one day in a fishing village

Date: 5th July 2014

There were times when Toni and I woke up on a Saturday and stayed in bed thinking hard what to do for the next two days. Our routine would be NTU library, but sometimes it got a bit too boring that we would rather cross the crowded causeway and go to the other side of the strait. It was on such a morning that we looked hard on the map and spotted a small island covered in green. After some quick packing, we boarded a bus from Boon Lay to Bukit Indah, from where we hired a taxi to our destination.

The entire village at Kukup was built on mudflats. After the main road ended, a few narrow lanes wide enough for scooters and passengers stretched out over the muddy water with rows of densely packed houses lined up on both sides. There were signs of abandonment at some distant corners, as well as burgeoning modern constructions (concrete mansions with tinted windows) at the more accessible locations. Almost every household seemed to have one or more fishing boats, brightly painted and silently parked underneath, where wildlife such as mudskippers, rats and monkeys thrived. As we walked past numerous Taoist temples, piles of rubbish casually dumped amongst protruded mangrove roots, swollen dragonfruits hanging heavily from the flower pots, local stores selling sweet desserts made from rice and coconuts, and listened to the impassioned sopranos emanating from vacation villas, we couldn’t help but wonder at the apparent diversity at such a small village on the tip of Johor.









Kukup island

After exploring the village, we took a ferry in the afternoon to Kukup island, which was located right opposite to the village. The wooden trails were well maintained and educational signboards were set up, some of them with a poetic touch such as:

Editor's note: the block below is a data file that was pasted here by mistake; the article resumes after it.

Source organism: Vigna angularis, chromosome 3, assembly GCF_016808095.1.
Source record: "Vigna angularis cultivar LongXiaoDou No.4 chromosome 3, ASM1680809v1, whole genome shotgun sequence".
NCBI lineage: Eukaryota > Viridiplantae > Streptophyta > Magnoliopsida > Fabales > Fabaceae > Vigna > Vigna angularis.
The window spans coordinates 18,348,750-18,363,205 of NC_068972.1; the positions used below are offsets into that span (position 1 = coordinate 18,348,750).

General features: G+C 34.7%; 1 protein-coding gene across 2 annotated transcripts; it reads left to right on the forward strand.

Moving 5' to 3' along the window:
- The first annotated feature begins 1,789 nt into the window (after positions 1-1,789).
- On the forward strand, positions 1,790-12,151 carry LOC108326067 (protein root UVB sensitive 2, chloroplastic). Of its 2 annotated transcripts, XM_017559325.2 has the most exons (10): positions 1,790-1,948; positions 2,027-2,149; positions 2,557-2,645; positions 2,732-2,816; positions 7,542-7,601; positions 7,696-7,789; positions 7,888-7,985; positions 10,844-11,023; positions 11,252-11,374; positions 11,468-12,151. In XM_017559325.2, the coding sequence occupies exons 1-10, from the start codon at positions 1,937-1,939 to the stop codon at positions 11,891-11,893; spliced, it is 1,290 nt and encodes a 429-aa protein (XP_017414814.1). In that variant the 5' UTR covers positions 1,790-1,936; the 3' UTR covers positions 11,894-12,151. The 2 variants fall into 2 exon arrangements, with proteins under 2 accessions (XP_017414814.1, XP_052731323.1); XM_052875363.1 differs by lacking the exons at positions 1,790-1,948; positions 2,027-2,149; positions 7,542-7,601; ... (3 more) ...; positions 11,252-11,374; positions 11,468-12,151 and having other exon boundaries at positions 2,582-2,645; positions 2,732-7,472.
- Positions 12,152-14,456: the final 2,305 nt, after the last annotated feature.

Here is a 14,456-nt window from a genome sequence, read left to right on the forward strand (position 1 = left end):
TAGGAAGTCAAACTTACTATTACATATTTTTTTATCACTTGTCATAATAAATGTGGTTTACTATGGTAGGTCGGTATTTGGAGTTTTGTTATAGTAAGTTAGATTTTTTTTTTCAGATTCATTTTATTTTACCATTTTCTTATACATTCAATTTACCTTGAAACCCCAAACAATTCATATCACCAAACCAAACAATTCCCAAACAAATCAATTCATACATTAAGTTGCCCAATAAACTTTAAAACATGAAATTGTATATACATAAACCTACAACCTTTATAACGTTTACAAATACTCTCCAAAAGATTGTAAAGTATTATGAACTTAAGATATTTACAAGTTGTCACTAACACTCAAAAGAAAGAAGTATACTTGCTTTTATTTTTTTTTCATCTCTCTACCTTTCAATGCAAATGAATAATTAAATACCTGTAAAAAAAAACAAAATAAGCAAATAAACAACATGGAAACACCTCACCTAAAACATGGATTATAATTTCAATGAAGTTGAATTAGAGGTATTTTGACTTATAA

The mangrove forest was dense and thriving with mosquitoes. A watch tower marked the end of the tantalising trail, where a vast span of the canopy could be viewed from a distance. Toni was a bit disappointed that we could not advance further with a canoe or kayak, but we later agreed that it might be too risky to paddle in a tropical stream with man eating fish and crocodiles.




Toni and I saw some of the most colorful and interesting creatures at Kukup:


Figure 14: constant fighting between mudskippers


Figure 15: green eyed yellow bee


Figure 16: cute baby monkeys hugging each other


Figure 17: a dead snake


Figure 18: tiny crabs


Figure 19: drying up after swimming

fish farm

On our way back to the village the ferry captain brought us to a fish farm. A chubby boy showed us around, and explained every species to us in a peculiar accent. He had a calm face and did not show any disappointment even though none of the passengers bought anything from the farm.







After the fishing farm, we found a simple accommodation at one villager’s home and enjoyed a sumptuous seafood dinner during the orange sunset. When darkness fell, we listened to deep croaks of the frogs before the sound of fire crackers pierced through the sky.




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